"We were incredibly disappointed to see her leave," says Stacie Collier, an employment partner at the firm who supervised Devendra. "We tried to help her, and I’m sorry that she didn't feel supported. She was someone we wanted to retain—high potential and really smart."

Some women leave because they find partnership not worth the price. Despite getting all the right signals that she was likely to make partner, one former associate at a big Los Angeles firm quit in her eighth year. "I worked all the time," she says. "If I had seen a path to a reasonable lifestyle, I might have stayed." Though she voices regret that she quit too quickly (she took a "boring" government job that she later left), she says she had burned out on firm life: "I'm good at my job but I didn't find meaning in it."

Indeed, "meaning" is what women often say they want—and what's lacking in Big Law.

"I've been doing this for 20 years, and I'm doing it at a very high level, but is this what I want to do for the next 20?" asks a female partner at an Am Law 100 firm? "What's so rewarding about slaving away for clients who think they own you?"

What's rewarding to men is often the money. Whether it's because men are usually the primary breadwinner or they measure their worth by what they make, money seems to have a distinctly masculine appeal. In contrast, "meaning is a primary driver for many women," says law firm consultant Melissa McClenaghan Martin.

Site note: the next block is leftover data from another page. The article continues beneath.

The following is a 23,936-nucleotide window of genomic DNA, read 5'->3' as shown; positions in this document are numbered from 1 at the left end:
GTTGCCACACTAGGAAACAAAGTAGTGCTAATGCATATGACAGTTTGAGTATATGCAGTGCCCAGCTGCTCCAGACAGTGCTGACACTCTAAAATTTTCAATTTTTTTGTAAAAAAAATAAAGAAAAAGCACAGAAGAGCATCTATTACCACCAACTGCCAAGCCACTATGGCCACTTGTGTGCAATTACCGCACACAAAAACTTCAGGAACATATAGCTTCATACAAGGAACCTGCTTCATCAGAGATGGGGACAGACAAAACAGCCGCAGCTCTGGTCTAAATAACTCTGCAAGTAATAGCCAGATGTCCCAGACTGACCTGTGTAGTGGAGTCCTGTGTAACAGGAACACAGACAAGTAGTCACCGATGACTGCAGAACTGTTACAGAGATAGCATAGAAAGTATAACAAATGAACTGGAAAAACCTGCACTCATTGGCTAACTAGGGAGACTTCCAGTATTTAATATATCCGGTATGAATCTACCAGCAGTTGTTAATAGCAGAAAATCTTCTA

So if money is not the big draw for women, what will keep them in Big Law? It's a a cliche, but women value relationships. "Women who have found meaning, reward in their work, do so through business development, and deep client or sponsor relationships," says Martin, a former Fried Frank associate.

The problem, though, is that it's tougher for women to develop those relationships than men. "I know plenty of high achieving women who—like me—began their careers with expectations of partnership but somewhere along the way they took themselves off track," says Martin. "It happens because there are more reasons for women to opt out than there are to opt in." 

And the system isn't doing much to change their minds.

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About The Careerist

The Careerist takes an inside look at how lawyers shape their careers and manage their lives. The blog aims to dissect developments in the profession, provide useful information and advice, and give lawyers a platform to voice their views. The goal is to provide a fresh, provocative take on the state of lawyering.

About Vivia Chen

Vivia Chen

Vivia Chen, The Careerist's chief blogger, has been covering the business and culture of law firms for a decade. A former corporate lawyer, Chen is fascinated by those who thrive (as well as those who don't) in the legal profession. Her take: Success in the law (and life) doesn't always travel a linear path. If you have topics you'd like to discuss or information to share, contact her: VChen@alm.com